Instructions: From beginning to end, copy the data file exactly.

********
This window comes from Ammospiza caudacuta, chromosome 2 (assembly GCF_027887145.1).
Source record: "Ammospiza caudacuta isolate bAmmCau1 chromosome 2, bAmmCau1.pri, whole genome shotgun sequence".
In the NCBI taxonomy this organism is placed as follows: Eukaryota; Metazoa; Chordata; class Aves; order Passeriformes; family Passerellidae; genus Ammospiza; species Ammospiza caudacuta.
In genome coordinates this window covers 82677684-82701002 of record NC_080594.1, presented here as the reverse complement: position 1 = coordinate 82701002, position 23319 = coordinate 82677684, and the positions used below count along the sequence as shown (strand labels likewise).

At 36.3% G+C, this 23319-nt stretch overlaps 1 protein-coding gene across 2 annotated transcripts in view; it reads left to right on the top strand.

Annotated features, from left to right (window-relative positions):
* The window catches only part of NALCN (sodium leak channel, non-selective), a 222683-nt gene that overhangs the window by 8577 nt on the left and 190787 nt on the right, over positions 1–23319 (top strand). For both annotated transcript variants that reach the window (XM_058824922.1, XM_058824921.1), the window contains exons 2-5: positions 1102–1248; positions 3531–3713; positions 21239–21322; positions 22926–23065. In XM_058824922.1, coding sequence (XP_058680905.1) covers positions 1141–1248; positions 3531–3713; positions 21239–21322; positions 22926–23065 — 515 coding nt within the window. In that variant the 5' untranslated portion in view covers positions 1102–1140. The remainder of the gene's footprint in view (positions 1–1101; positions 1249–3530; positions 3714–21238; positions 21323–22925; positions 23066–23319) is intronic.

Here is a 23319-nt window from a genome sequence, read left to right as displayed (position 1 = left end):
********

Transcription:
This window comes from Ammospiza caudacuta, chromosome 2 (assembly GCF_027887145.1).
Source record: "Ammospiza caudacuta isolate bAmmCau1 chromosome 2, bAmmCau1.pri, whole genome shotgun sequence".
In the NCBI taxonomy this organism is placed as follows: Eukaryota; Metazoa; Chordata; class Aves; order Passeriformes; family Passerellidae; genus Ammospiza; species Ammospiza caudacuta.
In genome coordinates this window covers 82677684-82701002 of record NC_080594.1, presented here as the reverse complement: position 1 = coordinate 82701002, position 23319 = coordinate 82677684, and the positions used below count along the sequence as shown (strand labels likewise).

At 36.3% G+C, this 23319-nt stretch overlaps 1 protein-coding gene across 2 annotated transcripts in view; it reads left to right on the top strand.

Annotated features, from left to right (window-relative positions):
* The window catches only part of NALCN (sodium leak channel, non-selective), a 222683-nt gene that overhangs the window by 8577 nt on the left and 190787 nt on the right, over positions 1–23319 (top strand). For both annotated transcript variants that reach the window (XM_058824922.1, XM_058824921.1), the window contains exons 2-5: positions 1102–1248; positions 3531–3713; positions 21239–21322; positions 22926–23065. In XM_058824922.1, coding sequence (XP_058680905.1) covers positions 1141–1248; positions 3531–3713; positions 21239–21322; positions 22926–23065 — 515 coding nt within the window. In that variant the 5' untranslated portion in view covers positions 1102–1140. The remainder of the gene's footprint in view (positions 1–1101; positions 1249–3530; positions 3714–21238; positions 21323–22925; positions 23066–23319) is intronic.

Here is a 23319-nt window from a genome sequence, read left to right as displayed (position 1 = left end):